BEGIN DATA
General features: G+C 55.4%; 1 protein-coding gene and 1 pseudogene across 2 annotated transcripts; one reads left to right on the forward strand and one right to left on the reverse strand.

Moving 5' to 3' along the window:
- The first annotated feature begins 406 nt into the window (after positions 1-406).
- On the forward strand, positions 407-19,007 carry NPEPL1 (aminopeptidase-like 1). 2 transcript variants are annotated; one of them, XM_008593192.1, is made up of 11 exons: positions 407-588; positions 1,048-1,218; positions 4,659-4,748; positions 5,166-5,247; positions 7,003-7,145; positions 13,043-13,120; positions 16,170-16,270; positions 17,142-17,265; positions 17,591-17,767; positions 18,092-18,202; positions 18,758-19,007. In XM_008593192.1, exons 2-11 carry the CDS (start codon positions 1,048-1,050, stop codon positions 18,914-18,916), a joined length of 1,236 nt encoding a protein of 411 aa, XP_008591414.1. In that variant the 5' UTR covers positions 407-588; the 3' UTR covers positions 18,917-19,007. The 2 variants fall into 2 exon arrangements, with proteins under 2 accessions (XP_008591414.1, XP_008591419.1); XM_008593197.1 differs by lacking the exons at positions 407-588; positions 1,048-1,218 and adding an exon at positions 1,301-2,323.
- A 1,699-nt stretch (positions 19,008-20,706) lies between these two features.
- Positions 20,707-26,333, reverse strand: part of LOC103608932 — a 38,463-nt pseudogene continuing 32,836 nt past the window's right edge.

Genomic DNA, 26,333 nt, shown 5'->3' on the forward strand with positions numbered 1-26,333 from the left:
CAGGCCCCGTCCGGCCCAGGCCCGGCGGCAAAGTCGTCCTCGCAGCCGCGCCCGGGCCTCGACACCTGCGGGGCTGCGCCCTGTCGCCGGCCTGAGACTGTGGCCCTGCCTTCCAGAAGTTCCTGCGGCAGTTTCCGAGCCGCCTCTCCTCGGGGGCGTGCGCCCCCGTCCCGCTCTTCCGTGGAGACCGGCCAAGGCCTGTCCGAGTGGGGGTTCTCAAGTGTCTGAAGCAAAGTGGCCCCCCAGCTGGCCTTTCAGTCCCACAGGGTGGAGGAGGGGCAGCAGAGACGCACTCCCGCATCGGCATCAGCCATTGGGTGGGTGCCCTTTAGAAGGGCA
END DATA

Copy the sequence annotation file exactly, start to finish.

General features: G+C 55.4%; 1 protein-coding gene and 1 pseudogene across 2 annotated transcripts; one reads left to right on the forward strand and one right to left on the reverse strand.

Moving 5' to 3' along the window:
- The first annotated feature begins 406 nt into the window (after positions 1-406).
- On the forward strand, positions 407-19,007 carry NPEPL1 (aminopeptidase-like 1). 2 transcript variants are annotated; one of them, XM_008593192.1, is made up of 11 exons: positions 407-588; positions 1,048-1,218; positions 4,659-4,748; positions 5,166-5,247; positions 7,003-7,145; positions 13,043-13,120; positions 16,170-16,270; positions 17,142-17,265; positions 17,591-17,767; positions 18,092-18,202; positions 18,758-19,007. In XM_008593192.1, exons 2-11 carry the CDS (start codon positions 1,048-1,050, stop codon positions 18,914-18,916), a joined length of 1,236 nt encoding a protein of 411 aa, XP_008591414.1. In that variant the 5' UTR covers positions 407-588; the 3' UTR covers positions 18,917-19,007. The 2 variants fall into 2 exon arrangements, with proteins under 2 accessions (XP_008591414.1, XP_008591419.1); XM_008593197.1 differs by lacking the exons at positions 407-588; positions 1,048-1,218 and adding an exon at positions 1,301-2,323.
- A 1,699-nt stretch (positions 19,008-20,706) lies between these two features.
- Positions 20,707-26,333, reverse strand: part of LOC103608932 — a 38,463-nt pseudogene continuing 32,836 nt past the window's right edge.

Genomic DNA, 26,333 nt, shown 5'->3' on the forward strand with positions numbered 1-26,333 from the left:
CAGGCCCCGTCCGGCCCAGGCCCGGCGGCAAAGTCGTCCTCGCAGCCGCGCCCGGGCCTCGACACCTGCGGGGCTGCGCCCTGTCGCCGGCCTGAGACTGTGGCCCTGCCTTCCAGAAGTTCCTGCGGCAGTTTCCGAGCCGCCTCTCCTCGGGGGCGTGCGCCCCCGTCCCGCTCTTCCGTGGAGACCGGCCAAGGCCTGTCCGAGTGGGGGTTCTCAAGTGTCTGAAGCAAAGTGGCCCCCCAGCTGGCCTTTCAGTCCCACAGGGTGGAGGAGGGGCAGCAGAGACGCACTCCCGCATCGGCATCAGCCATTGGGTGGGTGCCCTTTAGAAGGGCA